With fall practically here, we are beginning to feel the anticipation for the upcoming ski season. Whether you're a seasoned skier or someone with just a few years of experience, getting physically prepared and thereby mentally prepared is key to making the most of your time on the slopes.
Keeping this in mind, we consulted with Rippin' Chix coach and physical therapist Dr. Theresa Hayley for some tips we could share to help you get strong and subsequently feel more confidence for the upcoming ski season.
Start Early, Start Now
Do not wait until the last minute to start your ski conditioning. It takes 6-8 weeks to build strength, so begin your training regimen well before the snow hits the ground. Incorporate exercises that focus on building strength, balance, and flexibility. Remember, consistency is vital, so aim for regular workouts, 2-3 days a week that gradually increase in intensity.
Do Full-Body Workouts
Skiing engages various muscle groups, from your legs and core to your upper body. Make sure your workout routine covers all these areas. Squats, lunges, and deadlifts can help strengthen your lower body, while planks and push-ups work your core and upper body. Compound movements like these mimic the demands of skiing and enhance overall stability.
Skiing requires quick bursts of power and agility. Incorporate plyometric exercises like box jumps, squat jumps, and lateral hops into your routine. You can start with low impact plyometrics which will help you build up to jumping. These exercises not only build strength but also improve your explosive movements, helping you navigate challenging terrain and snow with ease. Plyometrics can also be added after a strength exercise targeting that same muscle group in the form of supersets to help build endurance. For example, squats followed directly by jump squats. You’ll feel the burn and this will translate into more turns before needing a break.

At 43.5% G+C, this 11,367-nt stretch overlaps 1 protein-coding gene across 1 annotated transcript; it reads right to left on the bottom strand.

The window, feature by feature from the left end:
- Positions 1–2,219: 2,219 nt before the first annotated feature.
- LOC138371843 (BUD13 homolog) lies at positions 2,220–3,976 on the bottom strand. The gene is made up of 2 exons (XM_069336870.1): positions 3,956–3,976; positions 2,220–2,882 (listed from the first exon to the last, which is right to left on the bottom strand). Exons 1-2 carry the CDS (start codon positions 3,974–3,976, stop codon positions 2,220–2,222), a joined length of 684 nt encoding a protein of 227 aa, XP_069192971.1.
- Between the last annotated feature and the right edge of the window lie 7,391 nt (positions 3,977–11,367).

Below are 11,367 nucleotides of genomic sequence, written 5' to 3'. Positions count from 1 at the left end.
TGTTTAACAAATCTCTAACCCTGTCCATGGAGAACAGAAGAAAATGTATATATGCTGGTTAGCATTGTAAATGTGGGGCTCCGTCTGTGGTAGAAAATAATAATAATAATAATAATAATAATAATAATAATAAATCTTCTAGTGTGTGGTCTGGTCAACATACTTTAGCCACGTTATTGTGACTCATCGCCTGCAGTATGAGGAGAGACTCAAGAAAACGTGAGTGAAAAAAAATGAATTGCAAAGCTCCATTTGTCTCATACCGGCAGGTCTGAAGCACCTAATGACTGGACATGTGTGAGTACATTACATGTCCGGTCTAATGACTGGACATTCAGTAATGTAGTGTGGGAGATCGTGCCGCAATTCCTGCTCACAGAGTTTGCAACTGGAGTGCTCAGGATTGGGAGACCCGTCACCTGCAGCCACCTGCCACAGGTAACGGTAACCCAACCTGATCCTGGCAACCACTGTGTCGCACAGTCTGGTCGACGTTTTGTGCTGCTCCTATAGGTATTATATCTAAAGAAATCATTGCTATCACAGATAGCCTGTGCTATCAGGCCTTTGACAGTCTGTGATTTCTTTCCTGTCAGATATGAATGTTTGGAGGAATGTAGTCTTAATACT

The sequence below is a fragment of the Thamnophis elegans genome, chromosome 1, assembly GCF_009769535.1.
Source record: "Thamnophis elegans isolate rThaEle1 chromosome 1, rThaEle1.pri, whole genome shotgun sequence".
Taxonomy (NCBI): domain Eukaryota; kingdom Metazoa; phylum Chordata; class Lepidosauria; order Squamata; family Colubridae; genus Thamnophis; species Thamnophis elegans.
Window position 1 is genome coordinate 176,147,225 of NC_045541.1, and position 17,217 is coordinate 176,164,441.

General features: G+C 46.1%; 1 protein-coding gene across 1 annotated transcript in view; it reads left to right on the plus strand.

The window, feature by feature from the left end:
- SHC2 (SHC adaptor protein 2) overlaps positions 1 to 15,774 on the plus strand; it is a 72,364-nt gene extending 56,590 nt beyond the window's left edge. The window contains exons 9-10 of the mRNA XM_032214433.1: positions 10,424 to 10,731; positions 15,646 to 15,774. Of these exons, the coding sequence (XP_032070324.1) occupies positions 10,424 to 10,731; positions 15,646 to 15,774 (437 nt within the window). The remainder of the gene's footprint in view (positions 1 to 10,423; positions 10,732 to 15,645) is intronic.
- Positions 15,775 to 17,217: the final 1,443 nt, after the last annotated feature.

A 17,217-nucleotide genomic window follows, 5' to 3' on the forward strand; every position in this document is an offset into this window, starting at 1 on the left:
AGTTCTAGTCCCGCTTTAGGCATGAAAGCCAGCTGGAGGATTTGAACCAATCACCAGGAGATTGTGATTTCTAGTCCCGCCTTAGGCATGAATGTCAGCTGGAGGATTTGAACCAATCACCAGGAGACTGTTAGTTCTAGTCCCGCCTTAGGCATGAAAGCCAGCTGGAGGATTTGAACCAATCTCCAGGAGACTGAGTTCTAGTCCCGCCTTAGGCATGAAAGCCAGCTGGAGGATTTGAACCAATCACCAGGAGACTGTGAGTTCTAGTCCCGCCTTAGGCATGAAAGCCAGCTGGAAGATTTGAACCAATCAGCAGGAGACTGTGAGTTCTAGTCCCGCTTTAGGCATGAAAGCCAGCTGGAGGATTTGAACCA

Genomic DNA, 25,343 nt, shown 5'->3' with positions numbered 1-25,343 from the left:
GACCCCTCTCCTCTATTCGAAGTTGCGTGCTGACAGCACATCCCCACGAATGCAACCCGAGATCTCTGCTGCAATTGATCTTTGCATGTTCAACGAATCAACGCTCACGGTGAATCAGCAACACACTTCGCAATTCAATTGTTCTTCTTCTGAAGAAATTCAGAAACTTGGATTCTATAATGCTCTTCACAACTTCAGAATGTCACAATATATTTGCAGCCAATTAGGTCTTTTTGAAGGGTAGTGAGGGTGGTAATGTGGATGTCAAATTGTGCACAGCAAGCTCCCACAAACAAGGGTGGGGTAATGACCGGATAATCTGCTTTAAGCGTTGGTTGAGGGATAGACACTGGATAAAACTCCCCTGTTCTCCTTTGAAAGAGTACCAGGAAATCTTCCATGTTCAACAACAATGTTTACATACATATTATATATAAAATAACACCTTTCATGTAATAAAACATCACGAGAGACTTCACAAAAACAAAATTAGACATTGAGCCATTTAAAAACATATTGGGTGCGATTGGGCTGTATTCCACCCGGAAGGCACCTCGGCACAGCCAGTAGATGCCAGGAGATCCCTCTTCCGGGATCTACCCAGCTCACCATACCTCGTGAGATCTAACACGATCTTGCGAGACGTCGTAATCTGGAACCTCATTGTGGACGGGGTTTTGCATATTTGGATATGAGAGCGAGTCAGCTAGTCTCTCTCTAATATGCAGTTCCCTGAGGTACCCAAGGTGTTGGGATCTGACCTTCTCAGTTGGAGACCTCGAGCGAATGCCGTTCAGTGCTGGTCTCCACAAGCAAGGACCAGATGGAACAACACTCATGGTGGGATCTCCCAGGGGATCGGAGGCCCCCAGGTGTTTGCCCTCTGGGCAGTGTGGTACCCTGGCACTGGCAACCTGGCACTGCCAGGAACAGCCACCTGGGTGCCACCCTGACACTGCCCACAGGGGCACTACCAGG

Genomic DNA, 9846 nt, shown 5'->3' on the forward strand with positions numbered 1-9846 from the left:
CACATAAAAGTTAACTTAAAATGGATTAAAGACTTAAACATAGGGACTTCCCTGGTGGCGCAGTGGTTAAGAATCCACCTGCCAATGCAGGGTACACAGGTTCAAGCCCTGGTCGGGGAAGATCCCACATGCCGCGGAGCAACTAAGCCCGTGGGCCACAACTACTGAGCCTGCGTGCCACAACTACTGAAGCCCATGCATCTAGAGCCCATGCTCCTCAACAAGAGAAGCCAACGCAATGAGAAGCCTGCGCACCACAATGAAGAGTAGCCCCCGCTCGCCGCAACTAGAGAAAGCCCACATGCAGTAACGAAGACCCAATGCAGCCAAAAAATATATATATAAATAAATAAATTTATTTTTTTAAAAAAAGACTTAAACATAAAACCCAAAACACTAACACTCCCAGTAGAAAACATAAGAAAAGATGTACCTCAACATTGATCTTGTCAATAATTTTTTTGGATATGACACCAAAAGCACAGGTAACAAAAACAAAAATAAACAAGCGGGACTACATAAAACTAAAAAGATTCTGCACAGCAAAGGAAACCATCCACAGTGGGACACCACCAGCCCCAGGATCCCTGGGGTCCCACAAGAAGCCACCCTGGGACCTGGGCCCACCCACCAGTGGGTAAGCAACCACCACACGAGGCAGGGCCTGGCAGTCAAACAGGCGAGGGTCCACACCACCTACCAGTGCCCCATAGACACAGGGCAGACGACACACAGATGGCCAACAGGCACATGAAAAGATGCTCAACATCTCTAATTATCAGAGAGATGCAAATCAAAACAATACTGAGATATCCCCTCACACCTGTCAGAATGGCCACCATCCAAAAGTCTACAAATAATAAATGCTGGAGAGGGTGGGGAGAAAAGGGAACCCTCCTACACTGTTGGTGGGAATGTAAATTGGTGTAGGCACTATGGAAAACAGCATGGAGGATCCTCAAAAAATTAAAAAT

Focus On Core Strength
A strong core is your body's foundation for maintaining balance and control on the slopes. Incorporate exercises such as Russian twists, bicycle crunches, and stability ball exercises to target your core muscles. A solid core enhances your stability and minimizes the risk of injury.
Fit in Flexibility
Let’s face it, skiing can contort your body into some funny positions, so make sure you have taken the time to work on your mobility. Calf stretches such as pedaling out your downward dog, stretching out your quads, cat cows for your lower back are all essential.
Physical strength is important, but so is your mental outlook. Skiing can be both thrilling and daunting, so cultivating a positive mindset is crucial. Visualize yourself confidently maneuvering down the slopes. Practice mindfulness techniques to reduce stress and anxiety, which can hinder your performance.
Rippin' Chix's mission is to empower women to expand their mountain playground and enhance their skiing skills. Like everything, getting stronger and more confident on skis takes time, but by preparing for the season with these six tips, you'll be well on your way to building the strength and confidence needed to conquer any ski challenge that comes your way.
Bell to bell baby!
If you’re looking for more guidance on a training program, Dr. Theresa Haley, has developed a 12-week "Training for Ski Season" program to help prepare you to hit the slopes on day one - (Launched September 4th).
She also does custom programs for Washington State residents that include a strength and mobility screen to target specific areas you need to work on. Check out the Alpine Mechanics Instagram page @alpinemechanics for more info on Theresa's expertise in programming.
Ready to take your skiing skills to new heights? Join us at one of our women's freeskiing clinics for an experience that combines high-level coaching with a fun and supportive environment.
Until then follow us on social media or sign up to our mailing list for more tips, inspiration, updates and other exclusive content tailored to women skiers ready to conquer the mountains!